Spring at Camassia

This is the best time of the year to visit Camassia Natural Area. There’s a few birds around, but the main reason i am sure to visit in spring is that it is one of the best places in the Metro Area for a diverse cross section of wildflowers that i know of. (well, i know of one other but i promised Lona not to tell)

Owing to a variety of habitats there are many niches to fill: woodland, prairie, wetlands, seeps and rocky outcroppings.  The preservation of this area has been remarkable.  Except for the roar of 205 on the north side, you wouldn’t know you were a stone’s throw to the Tri-county Metro area.

The show is just getting started but some of the early bloomers are already fading.  I made trips there at the end of March and early April.  A magnificent showing by Fawn Lilies this year.  And on one seep i even found a Chickweed Monkeyflower population which was quite unexpected.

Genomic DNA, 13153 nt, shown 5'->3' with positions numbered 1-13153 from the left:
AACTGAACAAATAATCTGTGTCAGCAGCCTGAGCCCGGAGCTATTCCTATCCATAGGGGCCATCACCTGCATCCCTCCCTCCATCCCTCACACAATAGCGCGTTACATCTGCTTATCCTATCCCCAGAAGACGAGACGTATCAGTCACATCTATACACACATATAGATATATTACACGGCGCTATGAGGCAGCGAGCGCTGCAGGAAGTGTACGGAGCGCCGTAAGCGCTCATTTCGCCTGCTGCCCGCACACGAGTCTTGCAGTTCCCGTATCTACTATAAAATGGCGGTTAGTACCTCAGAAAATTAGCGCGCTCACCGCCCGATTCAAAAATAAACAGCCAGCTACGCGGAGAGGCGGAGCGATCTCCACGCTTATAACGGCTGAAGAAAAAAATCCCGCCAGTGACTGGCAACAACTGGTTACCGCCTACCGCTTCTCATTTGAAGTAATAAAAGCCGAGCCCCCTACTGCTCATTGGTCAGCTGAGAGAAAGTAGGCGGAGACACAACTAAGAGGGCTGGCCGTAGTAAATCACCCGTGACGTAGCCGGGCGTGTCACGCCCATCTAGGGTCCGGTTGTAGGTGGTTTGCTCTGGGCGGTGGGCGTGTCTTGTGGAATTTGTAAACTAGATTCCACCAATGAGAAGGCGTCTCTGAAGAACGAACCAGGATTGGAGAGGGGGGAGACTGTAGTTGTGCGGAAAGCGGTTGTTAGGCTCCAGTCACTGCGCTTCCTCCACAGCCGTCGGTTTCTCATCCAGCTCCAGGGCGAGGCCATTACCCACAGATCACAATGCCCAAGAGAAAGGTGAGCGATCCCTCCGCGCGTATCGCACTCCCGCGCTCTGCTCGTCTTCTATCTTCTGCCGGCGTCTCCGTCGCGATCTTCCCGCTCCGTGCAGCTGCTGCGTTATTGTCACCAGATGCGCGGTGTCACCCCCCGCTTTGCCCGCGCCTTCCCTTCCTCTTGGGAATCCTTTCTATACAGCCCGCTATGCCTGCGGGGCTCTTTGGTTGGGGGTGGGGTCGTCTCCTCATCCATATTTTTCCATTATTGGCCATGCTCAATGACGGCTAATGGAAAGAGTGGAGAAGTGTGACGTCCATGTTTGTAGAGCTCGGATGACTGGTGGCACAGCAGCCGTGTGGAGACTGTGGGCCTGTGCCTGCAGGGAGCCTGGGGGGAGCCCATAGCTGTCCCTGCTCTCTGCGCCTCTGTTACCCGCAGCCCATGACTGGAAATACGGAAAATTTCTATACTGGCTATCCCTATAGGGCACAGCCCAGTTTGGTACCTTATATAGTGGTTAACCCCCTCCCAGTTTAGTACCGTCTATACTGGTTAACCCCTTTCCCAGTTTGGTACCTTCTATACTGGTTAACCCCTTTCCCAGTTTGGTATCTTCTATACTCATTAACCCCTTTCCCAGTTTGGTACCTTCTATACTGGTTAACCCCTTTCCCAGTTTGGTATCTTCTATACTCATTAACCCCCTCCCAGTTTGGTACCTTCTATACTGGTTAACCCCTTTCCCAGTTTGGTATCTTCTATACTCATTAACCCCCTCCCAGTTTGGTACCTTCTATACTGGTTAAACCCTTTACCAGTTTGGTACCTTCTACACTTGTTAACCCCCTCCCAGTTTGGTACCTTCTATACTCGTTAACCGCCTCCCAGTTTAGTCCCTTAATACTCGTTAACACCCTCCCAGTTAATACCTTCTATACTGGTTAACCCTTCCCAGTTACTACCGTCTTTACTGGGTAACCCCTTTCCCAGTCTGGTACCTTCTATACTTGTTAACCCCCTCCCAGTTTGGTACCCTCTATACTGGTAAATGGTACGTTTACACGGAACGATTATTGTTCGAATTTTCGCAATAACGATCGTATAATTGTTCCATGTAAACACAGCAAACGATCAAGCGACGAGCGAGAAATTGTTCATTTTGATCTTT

Over the winter the volunteers put in a new path that leads down to the stream and into a small wetland.  I’ll be interested to see what comes up in this habitat.

All flowers pictured in the gallery are native. (UPDATE — the Dove’s Foot Geranium is mis-identified.  It is actually Shiny Geranium and it is an invasive.)
Camassia Natural area lies in Ecoregion LIV (3c) Willamette Valley Prairie Terraces

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